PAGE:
Modern Gabled House in Portland

In Portland, Oregon, a designer creates an open, environmentally sensitive house for a client on a 5,000-square-foot lot.
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Betty Rahman’s corner lot was something of an outlier in Portland, Oregon; at 5,000 square feet, it was occupied only by a modest, one-and-a-half-story bungalow. The 950-square-foot structure, which was built sometime around 1919, was nestled at the back of the lot, leaving ample free space for Rahman to build a larger modern house for herself.

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Scott Pitek designed this gabled structure for Betty Rahman on a 5,000-square-foot lot in Portland, Oregon.

Consultations with two architects left her cold, but eventually she connected with designer Scott Pitek at the suggestion of a mutual friend.

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Inexpensive but sturdy James Hardie lap siding was used on the exterior.

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One tree had to be cut down to make way for the house, so Rahman salvaged two sections of the trunk, had them painted white, and repurposed them as coffee tables.

"The first thing I did was spend a month with her just trying to understand her, her goals, what her style and aesthetic was—not just in on a superficial level but her aesthetic of living," Pitek says. "We also asked how could that align with creating a mutual house? I say ‘mutual’ in the sense that it’s appealing to anybody, it’s laid out in a way that’s flexible, you can add walls in certain locations, and it’s logical. We wanted to create a shell that she could live in but that at the same time had no market detraction if she ever wanted to sell it. That, basically, was the goal."

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Pitek says Rahman asked him to keep the house simple, "and let the texture of her life give it depth." The white color scheme lets her furnishings and belongings take center stage in the space. The kitchen cabinets are from Ikea.

Pitek says Rahman told him she wanted a modern house, but one that would fit in unobtrusively among the structures that define her neighborhood, most of which appear to have been built between the 1890s and the 1930s.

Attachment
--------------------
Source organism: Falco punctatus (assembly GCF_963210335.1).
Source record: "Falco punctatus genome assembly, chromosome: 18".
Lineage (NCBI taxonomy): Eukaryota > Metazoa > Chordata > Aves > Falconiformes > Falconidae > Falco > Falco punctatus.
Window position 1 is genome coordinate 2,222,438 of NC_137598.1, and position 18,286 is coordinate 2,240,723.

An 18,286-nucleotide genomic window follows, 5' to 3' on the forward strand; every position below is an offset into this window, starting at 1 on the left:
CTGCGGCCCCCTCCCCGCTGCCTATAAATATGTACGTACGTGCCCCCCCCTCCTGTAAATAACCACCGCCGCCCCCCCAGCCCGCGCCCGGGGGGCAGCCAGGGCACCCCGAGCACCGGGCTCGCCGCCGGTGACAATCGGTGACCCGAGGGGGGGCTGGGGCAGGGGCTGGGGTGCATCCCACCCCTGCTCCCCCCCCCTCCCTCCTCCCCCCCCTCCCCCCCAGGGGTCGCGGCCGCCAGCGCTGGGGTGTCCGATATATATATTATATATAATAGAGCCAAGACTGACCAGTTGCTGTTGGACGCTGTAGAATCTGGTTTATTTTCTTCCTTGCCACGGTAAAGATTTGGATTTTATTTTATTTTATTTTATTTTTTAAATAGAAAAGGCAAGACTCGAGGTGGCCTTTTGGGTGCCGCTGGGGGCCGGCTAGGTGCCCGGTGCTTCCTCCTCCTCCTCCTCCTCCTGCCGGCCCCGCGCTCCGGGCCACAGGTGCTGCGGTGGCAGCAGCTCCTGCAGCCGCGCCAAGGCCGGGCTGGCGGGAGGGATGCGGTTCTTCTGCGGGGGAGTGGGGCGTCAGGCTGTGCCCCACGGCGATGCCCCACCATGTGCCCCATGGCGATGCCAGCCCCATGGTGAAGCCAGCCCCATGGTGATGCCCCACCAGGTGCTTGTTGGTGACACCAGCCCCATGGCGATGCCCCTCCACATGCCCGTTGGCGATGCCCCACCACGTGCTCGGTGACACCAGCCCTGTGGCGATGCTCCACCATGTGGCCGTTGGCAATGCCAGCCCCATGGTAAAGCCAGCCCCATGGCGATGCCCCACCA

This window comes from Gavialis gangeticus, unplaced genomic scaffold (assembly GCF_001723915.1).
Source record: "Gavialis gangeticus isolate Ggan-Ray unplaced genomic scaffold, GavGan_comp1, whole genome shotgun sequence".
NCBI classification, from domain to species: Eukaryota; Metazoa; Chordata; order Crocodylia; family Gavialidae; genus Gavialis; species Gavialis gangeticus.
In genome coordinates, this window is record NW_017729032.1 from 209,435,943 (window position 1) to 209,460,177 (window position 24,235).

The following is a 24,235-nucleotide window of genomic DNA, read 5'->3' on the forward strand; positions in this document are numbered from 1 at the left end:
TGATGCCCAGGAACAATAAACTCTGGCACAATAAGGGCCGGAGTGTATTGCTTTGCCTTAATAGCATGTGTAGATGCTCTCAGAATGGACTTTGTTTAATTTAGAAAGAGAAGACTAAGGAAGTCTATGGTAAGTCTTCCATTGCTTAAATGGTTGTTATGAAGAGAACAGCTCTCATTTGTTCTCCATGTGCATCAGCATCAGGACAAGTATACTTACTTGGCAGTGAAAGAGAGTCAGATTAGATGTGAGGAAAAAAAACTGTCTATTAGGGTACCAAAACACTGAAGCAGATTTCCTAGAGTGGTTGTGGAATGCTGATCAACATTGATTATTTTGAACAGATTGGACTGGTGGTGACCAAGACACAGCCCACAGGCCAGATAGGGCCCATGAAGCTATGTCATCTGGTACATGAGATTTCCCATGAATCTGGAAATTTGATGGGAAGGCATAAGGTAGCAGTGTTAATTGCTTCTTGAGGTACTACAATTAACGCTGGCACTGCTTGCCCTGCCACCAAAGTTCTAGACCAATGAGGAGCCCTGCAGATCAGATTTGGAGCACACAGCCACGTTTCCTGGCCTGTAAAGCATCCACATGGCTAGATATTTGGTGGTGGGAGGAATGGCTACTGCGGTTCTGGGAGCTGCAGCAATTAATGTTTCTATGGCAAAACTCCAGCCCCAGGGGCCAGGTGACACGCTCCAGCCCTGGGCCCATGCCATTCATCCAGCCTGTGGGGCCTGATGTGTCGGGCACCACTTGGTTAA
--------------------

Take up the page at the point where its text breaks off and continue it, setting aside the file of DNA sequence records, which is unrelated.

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Transom windows above the interior doors, as seen from the second-floor landing, promote air-circulation in the house, which does not have an air-conditioning system.

"We thought, What are some of the really simple, classic forms of structures, and there was the simple gabled-roof house," Pitek says. "She didn’t want to build a basement, so we thought, okay, a gabled-roof house is great because you’ve got all your storage up in the attic."

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The resident, Betty Rahman, has decorated the interior with items she has picked up on her travels around the world.

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Rahman in her bedroom.

The discussion then moved to proportion and form. Rahman’s request was that the house be "elegant and long," Pitek says. Capitalizing on generous ceiling heights—ten feet on the ground floor, nine feet on the second floor—Pitek installed tall casement windows that swing open on hinges. "The windows on the ground floor, they have a nice syncopation to them, kind of a nice rhythm, and they’re all kind of narrow, tall windows," Pitek says.

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Rahman did her own landscaping in the garden outside her house. The cedar fence was made with planks that were charred and sealed following the ancient Japanese shou sugi ban technique, which is supposed to make the wood resistant to fire, rot, and insects.

Rahman didn’t want a conventional HVAC system, so the house is outfitted with a heat-recovery system that in the winter transfers heat from the stale, outgoing air to fresh air being drawn in from outside. In the summer, she opens her windows and lets the natural cross-ventilation cool the space. "We have transom windows at every door that separates rooms inside, and the house basically cools itself," Pitek says.

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The dining table is one of several custom pieces in the house by Steve White Design.

Outside, Rahman landscaped the small fenced-in garden, outfitting it with low-maintenance pea gravel and potted plants. The garden fence was built with cedar slats that Steve White, who did the interior casework, and Pitek laid in the middle of the street and charred with a blowtorch before sealing them. It’s an ancient Japanese technique called shou sugi ban, one that is designed to make the wood resistant to fire, rot, and insects. But Pitek says the look of the charred wood was as important to Rahman as its sustainable features, and the charred fence complements the James Hardie lap siding on her house.

In part by acting as her own general contractor, Rahman was able to keep construction costs to $122 per square foot. Design work started in 2010, and construction was complete by the end of 2012, Pitek says.

William Lamb
Will Lamb is a writer and editor based in Jersey City, New Jersey. He served as a senior editor at Dwell from 2013 to 2015.


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